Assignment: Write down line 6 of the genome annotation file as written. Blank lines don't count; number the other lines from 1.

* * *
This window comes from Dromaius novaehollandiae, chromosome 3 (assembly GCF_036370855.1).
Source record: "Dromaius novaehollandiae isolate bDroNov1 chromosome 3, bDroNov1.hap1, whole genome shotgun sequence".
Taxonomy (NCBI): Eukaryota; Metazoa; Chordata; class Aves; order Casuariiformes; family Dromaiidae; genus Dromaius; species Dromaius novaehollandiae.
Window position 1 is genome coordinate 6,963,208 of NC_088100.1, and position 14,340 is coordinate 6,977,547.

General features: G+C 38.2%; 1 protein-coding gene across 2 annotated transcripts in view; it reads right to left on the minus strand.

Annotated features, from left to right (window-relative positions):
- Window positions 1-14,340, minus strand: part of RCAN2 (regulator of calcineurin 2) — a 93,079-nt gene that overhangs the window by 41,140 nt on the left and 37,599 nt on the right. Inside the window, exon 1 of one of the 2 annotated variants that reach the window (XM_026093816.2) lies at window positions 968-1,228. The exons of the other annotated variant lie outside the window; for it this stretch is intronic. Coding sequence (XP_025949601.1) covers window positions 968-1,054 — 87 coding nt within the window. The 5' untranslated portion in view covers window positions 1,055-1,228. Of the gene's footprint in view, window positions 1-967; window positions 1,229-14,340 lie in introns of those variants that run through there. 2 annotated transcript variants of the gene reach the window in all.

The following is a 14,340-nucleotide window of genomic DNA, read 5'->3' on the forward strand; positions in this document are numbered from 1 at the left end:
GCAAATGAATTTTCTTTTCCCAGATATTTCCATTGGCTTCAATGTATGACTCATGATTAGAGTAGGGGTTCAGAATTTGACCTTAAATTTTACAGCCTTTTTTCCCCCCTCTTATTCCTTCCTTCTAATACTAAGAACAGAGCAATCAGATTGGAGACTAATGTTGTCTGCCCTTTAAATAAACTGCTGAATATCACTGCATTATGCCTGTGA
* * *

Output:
Annotated features, from left to right (window-relative positions):